Post-Brexit and Trump, maybe asking large groups of people for their opinion doesn’t seem like such a good idea. But undeterred, this is how I’ve started using Edurio, a free web app for teachers to analyse learner feedback, to try to improve my classes.
So many teachers agree with the concept of a learner-centred classroom, but not as many take any practical steps to bridge the schism between a fluffy mantra and reality. The fundamental principle of a good teacher is not predominantly about how we teach, but how the learner learns. Obviously, identical teaching techniques and class content can be greatly successful for some learners, and completely useless for others. Nonetheless, the learner too often plays a supporting role when they should be the main character.
“A mentor once told me that innovating in education is really easy because you don’t actually have to innovate; you just have to do what business was doing 10 years ago” – Ernest Jenavs, founder of Edurio.
I’m no entrepreneur myself, but we can take some rudimentary lessons from the business world. In a different context, it would seem ludicrous to focus almost entirely on the product, not on the customer. Would Nike spend time and money developing a pair of trainers without asking the runner how they feel on their feet? Lesson planning, teaching techniques, personal reflection on own practices: all of these are the product that we offer. They are important, but how these affect the customer (learner) is even more so.
So how can we ensure that learners are getting what they want and need? Simple: ask, listen, act.
What are we worried about? Negative feedback isn’t there to sink us professionally; it’s a lighthouse to get us away from the rocks. If we really are interested in learners learning, rather than just our teaching, it’s the simplest route to take.
Usually, the only systematic data are test marks, but these shed little light on why a learner may not be understanding or engaging, or how lessons could be improved.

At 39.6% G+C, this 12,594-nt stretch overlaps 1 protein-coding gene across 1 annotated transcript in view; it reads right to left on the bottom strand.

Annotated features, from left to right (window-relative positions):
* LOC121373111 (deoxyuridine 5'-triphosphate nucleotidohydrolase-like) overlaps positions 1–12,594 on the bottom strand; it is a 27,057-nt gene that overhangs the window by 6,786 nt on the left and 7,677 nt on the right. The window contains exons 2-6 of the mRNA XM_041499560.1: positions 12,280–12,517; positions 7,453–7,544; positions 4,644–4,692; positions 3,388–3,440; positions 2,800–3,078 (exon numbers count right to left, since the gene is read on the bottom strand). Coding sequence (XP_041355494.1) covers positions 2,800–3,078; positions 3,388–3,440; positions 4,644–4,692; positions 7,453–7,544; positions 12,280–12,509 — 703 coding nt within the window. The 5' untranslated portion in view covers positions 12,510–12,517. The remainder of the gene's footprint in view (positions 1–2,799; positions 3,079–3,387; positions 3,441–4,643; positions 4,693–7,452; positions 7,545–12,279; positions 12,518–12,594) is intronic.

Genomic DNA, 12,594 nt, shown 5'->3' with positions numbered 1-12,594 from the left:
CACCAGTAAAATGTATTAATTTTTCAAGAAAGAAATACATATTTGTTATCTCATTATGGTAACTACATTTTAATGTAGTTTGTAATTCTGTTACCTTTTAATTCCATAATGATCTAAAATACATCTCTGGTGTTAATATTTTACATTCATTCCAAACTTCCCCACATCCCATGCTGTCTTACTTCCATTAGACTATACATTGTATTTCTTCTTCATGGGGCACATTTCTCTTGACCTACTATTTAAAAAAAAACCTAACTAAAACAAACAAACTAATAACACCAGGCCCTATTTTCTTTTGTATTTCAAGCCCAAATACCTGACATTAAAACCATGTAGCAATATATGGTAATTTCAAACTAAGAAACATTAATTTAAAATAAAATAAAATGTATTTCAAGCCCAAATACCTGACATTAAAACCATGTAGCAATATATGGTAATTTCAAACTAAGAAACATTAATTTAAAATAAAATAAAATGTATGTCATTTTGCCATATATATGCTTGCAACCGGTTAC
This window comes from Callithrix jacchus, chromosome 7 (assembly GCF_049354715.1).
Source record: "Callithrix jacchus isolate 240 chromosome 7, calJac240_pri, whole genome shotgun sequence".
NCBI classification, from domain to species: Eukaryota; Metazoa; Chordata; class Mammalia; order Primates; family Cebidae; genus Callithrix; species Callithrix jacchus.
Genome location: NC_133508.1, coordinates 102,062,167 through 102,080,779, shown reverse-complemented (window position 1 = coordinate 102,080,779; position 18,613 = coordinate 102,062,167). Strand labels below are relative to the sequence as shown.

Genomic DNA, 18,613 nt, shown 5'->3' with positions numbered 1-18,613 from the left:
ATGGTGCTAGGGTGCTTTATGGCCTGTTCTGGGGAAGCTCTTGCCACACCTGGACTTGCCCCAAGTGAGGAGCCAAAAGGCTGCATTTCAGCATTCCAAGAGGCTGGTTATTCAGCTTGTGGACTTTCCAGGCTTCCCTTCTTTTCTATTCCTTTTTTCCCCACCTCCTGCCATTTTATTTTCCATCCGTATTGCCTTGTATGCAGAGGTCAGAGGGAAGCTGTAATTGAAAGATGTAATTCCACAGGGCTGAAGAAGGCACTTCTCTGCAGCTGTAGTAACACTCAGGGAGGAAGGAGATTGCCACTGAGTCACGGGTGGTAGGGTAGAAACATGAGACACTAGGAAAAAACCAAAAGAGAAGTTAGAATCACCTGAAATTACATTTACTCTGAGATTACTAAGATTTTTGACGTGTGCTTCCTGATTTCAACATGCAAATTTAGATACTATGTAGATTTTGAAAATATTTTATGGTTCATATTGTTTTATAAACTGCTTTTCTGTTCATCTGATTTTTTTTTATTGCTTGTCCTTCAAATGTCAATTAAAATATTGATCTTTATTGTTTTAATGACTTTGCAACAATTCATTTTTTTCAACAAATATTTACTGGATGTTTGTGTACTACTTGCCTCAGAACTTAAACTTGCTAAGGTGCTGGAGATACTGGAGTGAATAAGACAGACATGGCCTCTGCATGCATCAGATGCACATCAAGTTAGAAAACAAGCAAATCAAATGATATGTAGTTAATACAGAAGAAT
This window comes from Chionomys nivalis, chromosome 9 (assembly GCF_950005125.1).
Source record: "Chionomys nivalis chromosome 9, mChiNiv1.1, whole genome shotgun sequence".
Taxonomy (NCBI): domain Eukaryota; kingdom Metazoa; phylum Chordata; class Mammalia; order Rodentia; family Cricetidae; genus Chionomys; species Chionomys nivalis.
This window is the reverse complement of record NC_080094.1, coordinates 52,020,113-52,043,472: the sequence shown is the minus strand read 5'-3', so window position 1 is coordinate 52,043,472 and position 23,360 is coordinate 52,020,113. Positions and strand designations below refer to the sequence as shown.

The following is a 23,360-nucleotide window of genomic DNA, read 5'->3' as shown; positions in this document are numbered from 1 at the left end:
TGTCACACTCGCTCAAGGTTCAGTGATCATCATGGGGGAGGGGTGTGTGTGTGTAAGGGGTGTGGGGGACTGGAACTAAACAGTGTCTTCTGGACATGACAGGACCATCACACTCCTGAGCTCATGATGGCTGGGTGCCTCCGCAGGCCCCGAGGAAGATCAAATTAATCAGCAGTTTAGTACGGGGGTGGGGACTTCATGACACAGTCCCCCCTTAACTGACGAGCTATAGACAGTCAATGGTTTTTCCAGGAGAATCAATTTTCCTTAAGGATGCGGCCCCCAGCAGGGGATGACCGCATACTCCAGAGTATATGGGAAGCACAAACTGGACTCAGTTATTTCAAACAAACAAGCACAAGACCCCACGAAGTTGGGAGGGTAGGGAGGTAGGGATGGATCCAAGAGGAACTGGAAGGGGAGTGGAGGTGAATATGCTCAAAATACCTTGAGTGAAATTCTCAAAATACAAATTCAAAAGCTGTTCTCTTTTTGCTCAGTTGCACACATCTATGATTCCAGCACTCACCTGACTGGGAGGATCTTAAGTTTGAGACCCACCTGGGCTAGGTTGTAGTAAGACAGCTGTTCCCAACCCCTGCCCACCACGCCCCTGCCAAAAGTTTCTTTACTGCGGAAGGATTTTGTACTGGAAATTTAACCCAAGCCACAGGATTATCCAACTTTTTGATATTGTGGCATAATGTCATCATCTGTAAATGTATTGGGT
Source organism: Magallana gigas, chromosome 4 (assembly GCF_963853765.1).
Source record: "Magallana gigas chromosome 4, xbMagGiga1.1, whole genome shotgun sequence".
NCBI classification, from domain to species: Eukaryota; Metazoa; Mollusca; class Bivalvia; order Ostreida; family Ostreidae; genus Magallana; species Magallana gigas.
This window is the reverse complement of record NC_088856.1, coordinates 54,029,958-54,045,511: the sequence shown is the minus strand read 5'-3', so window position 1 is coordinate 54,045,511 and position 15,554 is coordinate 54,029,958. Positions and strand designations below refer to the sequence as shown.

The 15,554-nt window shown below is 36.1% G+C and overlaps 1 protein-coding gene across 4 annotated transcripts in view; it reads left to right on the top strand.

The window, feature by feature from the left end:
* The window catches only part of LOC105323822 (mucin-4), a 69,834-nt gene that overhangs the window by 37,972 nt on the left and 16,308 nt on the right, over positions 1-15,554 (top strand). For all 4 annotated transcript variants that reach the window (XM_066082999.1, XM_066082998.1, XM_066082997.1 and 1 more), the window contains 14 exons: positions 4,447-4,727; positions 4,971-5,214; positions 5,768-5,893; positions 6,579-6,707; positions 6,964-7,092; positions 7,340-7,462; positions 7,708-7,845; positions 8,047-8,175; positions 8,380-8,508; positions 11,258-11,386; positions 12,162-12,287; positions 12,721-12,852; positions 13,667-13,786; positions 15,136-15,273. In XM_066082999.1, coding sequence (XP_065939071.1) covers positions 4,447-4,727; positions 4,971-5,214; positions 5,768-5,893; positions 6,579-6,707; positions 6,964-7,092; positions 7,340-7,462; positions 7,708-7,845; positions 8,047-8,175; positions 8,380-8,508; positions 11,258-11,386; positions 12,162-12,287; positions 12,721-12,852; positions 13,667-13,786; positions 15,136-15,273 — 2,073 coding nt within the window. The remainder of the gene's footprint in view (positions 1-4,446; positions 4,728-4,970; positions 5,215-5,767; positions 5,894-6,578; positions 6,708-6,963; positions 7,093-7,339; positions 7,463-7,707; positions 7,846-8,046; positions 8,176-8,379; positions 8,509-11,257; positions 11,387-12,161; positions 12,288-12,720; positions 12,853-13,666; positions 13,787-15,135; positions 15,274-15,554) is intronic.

With Edurio, you can pick from well-researched questions or create your own, and you simply send the link for the survey to students via e-mail. I used many of the ready-made questions to ask learners on my intensive IELTS preparation course for their opinion, as this was the first course I’d taught, and I wanted to seek improvements for future courses.
We don’t have the time to pour over data and reach conclusions. In fact, I don’t really have the technological expertise to create a graph from an Excel spreadsheet.
But Edurio makes this easy by automatically collating data into easily-understandable graphs, so you can see exactly which areas need improvement, as well as being able to compare between classes directly (seen below).
Without this, the whole process is obsolete.
Moreover, and even more damaging, the temptation could be to bask in the warm glow of the positives and pretend that nothing can be improved; it always can!
We have to focus on improving the negatives the next time we have the chance; the next IELTS course in my case. For example, referring to the Edurio graph above, I’ll be more vigilant in monitoring the speed of the lessons and adapt preparation for slower learners in the next IELTS course.
Furthermore, for schools with swathes of data, Edurio consolidates it all into easily-analysed tables (like the one below), so teachers can be helped (not punished!) with problem classes, and staff training can be tailored to improve specific weaknesses across the board. In fact, Edurio is already used in around 200 schools here in Latvia and is gaining popularity internationally. All this can benefit those who really count: the learners.
[screenshot from Edurio’s demo results view for schools]